POM. In a sense the party that prided itself on being the guardian of non-racialism uses racialism whenever it's convenient to.

CE. Well I don't know who you're talking of now.


CE. Well you know something I don't see it. I don't know what the world – they prided themselves on non-racialism.

POM. Trot it out on every occasion, non-racist, non-racialist and yet their vote is strictly –

CE. I think they became non-racialist towards the end years. That was very good but they certainly didn't start as a non, they came as an African national party. They became non-racial, then you can have this whole discussion about the role of the communists within the ANC to deracialise them. But that's not the issue. I can't understand what your problem is. I don't believe that the ANC, as some would say, that we're black racialists. That there are individuals and that there's a tactical ploy every now and then to employ racism, that is part of what I call the down side of party politics in a competitive field. But I don't believe that the ANC is running around SA saying it's the end of national reconciliation, it's the end of the rainbow nation, let's go back to black versus white. Nobody is saying that. But that there will be individuals who take refuge in a racial slogan every now and then, that is reality but that's not peculiar to SA. So I think you must differentiate what I call the overall thrust of party politics with the behaviour and the unfortunate slips that show every now and then from individuals within a party.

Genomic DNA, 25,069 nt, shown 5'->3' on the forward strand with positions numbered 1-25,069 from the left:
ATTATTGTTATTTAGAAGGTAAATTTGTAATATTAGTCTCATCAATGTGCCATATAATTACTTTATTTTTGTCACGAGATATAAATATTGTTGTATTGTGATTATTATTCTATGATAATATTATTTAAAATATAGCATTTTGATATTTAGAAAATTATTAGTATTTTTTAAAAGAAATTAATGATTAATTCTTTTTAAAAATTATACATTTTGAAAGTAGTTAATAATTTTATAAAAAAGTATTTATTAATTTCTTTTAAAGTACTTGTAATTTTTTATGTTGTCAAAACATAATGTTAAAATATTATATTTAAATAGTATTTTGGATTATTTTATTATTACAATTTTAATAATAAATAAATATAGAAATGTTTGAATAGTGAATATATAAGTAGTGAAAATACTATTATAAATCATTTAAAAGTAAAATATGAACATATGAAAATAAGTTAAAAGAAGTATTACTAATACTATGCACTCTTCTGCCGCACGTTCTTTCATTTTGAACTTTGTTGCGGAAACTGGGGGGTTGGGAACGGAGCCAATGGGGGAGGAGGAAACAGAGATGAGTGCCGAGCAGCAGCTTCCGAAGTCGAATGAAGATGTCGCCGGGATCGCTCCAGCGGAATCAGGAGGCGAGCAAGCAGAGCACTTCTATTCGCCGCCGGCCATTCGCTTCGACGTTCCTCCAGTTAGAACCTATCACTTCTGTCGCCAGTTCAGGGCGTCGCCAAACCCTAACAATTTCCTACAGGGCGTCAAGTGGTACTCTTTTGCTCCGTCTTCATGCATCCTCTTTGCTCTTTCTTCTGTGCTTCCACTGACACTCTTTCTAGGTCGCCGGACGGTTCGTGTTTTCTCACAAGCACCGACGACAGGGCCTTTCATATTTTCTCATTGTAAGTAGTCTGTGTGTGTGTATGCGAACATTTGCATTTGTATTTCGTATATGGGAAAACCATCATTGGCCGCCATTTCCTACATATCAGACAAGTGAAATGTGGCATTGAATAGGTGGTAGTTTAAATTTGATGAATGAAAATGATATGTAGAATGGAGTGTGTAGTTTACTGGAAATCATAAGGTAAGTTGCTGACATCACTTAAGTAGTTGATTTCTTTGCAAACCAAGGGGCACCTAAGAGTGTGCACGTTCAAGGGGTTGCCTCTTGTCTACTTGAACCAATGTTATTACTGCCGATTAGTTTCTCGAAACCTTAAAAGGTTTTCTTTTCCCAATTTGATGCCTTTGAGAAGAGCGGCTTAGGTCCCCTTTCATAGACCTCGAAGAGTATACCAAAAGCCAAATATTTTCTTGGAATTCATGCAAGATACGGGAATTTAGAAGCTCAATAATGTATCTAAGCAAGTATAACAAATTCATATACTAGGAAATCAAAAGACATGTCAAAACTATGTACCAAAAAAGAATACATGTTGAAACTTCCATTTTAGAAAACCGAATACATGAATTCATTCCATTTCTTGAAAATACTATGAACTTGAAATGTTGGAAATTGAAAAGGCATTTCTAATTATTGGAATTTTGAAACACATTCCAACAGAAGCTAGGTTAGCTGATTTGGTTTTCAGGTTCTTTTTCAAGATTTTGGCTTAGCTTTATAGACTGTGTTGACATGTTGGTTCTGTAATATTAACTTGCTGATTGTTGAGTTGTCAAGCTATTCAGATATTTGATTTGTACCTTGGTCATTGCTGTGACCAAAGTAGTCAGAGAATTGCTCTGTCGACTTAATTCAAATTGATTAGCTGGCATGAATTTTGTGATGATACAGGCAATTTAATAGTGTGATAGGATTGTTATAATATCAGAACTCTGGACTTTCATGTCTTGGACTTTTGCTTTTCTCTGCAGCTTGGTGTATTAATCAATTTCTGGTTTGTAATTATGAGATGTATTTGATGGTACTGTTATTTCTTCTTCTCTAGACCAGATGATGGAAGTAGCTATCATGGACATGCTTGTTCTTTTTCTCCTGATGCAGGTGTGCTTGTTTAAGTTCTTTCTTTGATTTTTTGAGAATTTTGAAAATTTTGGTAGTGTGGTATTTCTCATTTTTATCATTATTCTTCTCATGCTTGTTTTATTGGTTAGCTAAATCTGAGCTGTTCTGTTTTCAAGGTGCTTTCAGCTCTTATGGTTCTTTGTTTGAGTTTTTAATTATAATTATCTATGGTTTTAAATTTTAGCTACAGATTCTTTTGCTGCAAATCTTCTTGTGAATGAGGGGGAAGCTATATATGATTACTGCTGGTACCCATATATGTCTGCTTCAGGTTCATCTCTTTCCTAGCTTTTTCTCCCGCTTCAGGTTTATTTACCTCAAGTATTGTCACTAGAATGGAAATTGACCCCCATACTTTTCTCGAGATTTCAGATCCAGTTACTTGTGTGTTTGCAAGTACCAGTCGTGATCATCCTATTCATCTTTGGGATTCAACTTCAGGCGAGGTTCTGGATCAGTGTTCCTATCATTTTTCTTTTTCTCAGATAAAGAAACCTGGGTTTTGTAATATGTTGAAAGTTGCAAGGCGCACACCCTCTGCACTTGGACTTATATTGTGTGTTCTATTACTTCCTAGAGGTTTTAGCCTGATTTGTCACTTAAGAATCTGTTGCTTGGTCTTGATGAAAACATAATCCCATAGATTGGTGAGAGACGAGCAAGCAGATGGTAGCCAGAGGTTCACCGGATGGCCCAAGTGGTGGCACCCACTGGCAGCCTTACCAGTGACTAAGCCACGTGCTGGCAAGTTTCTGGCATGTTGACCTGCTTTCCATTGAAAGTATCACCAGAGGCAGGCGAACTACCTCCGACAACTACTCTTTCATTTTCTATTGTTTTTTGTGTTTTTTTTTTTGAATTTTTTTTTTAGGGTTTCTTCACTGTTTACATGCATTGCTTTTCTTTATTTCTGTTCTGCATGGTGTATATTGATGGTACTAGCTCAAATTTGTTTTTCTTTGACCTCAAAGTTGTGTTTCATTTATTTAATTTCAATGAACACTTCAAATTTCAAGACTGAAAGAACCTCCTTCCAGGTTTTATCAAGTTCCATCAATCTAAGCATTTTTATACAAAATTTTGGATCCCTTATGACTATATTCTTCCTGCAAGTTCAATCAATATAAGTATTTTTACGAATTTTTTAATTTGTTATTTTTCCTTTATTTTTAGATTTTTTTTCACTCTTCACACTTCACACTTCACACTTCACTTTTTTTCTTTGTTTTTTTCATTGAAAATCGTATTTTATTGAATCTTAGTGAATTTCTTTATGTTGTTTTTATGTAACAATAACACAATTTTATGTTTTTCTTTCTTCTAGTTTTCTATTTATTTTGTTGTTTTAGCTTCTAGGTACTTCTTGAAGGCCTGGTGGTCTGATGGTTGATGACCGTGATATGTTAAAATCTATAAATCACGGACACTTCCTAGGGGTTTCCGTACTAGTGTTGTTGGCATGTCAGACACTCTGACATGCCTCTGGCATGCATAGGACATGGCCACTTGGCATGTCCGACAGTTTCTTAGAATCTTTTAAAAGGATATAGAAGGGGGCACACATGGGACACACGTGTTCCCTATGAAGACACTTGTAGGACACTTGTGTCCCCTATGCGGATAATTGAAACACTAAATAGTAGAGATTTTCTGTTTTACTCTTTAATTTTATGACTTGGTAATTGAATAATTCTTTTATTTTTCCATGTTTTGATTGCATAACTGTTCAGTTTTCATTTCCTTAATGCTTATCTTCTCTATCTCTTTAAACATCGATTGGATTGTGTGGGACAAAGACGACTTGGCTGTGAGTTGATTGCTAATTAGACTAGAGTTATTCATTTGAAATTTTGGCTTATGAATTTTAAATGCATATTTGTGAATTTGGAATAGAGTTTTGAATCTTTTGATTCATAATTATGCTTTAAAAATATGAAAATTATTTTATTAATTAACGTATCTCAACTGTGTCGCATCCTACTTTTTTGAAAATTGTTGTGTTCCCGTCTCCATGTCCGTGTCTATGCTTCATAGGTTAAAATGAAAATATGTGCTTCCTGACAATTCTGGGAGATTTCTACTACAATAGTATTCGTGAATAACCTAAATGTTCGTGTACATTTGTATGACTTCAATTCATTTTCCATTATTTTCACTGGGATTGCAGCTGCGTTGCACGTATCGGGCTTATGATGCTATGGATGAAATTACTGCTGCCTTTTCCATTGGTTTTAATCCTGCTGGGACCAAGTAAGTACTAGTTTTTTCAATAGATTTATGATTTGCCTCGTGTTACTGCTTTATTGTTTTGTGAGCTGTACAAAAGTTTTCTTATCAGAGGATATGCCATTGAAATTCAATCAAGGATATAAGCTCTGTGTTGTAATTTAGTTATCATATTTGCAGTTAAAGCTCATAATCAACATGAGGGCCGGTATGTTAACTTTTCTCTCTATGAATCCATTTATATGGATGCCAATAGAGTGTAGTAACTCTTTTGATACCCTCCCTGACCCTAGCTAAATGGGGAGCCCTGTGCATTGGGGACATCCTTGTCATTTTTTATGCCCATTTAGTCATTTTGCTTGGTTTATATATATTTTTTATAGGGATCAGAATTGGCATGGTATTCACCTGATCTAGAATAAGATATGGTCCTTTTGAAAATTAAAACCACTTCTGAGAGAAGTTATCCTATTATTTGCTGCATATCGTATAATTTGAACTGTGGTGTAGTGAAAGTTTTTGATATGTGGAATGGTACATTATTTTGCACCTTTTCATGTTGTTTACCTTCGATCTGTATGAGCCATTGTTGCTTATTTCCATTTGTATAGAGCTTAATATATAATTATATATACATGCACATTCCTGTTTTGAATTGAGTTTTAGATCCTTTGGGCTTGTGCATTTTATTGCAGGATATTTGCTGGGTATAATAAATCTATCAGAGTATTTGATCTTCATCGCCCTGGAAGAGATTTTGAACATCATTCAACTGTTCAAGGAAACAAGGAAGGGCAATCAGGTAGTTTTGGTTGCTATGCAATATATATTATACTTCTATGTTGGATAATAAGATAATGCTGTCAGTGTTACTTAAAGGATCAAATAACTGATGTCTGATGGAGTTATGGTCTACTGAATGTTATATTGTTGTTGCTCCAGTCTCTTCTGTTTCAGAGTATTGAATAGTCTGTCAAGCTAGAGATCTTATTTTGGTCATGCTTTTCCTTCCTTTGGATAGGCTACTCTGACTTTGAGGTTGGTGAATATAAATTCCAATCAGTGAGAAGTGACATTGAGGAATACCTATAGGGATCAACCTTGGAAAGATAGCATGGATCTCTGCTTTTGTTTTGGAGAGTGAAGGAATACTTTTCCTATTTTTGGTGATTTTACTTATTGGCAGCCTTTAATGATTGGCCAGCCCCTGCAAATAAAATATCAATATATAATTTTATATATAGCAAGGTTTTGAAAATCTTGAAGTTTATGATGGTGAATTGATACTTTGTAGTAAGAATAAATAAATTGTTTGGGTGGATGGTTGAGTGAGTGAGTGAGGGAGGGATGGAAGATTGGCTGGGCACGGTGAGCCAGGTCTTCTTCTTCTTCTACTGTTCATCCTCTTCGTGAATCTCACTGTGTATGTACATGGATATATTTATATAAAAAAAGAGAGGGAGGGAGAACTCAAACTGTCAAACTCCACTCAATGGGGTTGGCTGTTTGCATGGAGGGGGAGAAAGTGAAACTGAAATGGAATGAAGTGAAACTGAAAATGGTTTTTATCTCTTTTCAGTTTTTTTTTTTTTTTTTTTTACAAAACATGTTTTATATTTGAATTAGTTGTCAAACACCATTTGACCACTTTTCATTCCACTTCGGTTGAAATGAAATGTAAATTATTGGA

. Taking SA's past into account I think there's still a remarkable degree of national commitment to find common cause across the racial lines. I think it's still there. There is always a danger that it will not succeed and that there will be individuals who exploit the race card, that is a reality as well.

POM. Looking at the election results, I'm now going backwards, in general in a 'normal' democracy if you had the governing party going into an election where the perception of their performance in government across all race classes, all groups, all segments of society, in every poll that was taken and survey that was taken, indicated widespread dissatisfaction with their handling of crime -

CE. But it didn't necessary show widespread dissatisfaction with the government as the governing party.

POM. Why didn't it?

CE. They were irritated with elements of their performance.

POM. Well, was the government's performance good or bad? And they would say, most of them would say bad, they would say it was unsatisfactory rather than satisfactory.

CE. I know what you're getting at. Let me just say that we're not a normal democracy, our history is not that of a normal democracy. We are an emerging democracy which is being led by a constitution. We're not normal and as I tried to explain to you and I will say again, you come from a deeply divided society where there was privilege and there was oppression and that has an impact on the current political society and until one moves away from the realities of that legacy, either real or perceived, that will still be a very important factor of divide in a society when the chips are down. So that will be. That people who were of the oppressed community, or previously oppressed community, continue to support the ANC with Mandela still around as the President at that time, does not surprise me in the least.

POM. Does it surprise you that they increased their share of the vote from 1994?

CE. Well whether they increased their share by 3% or so –

POM. The three parties in parliament combined don't have 3%. There are at least three parties in parliament that combined don't have –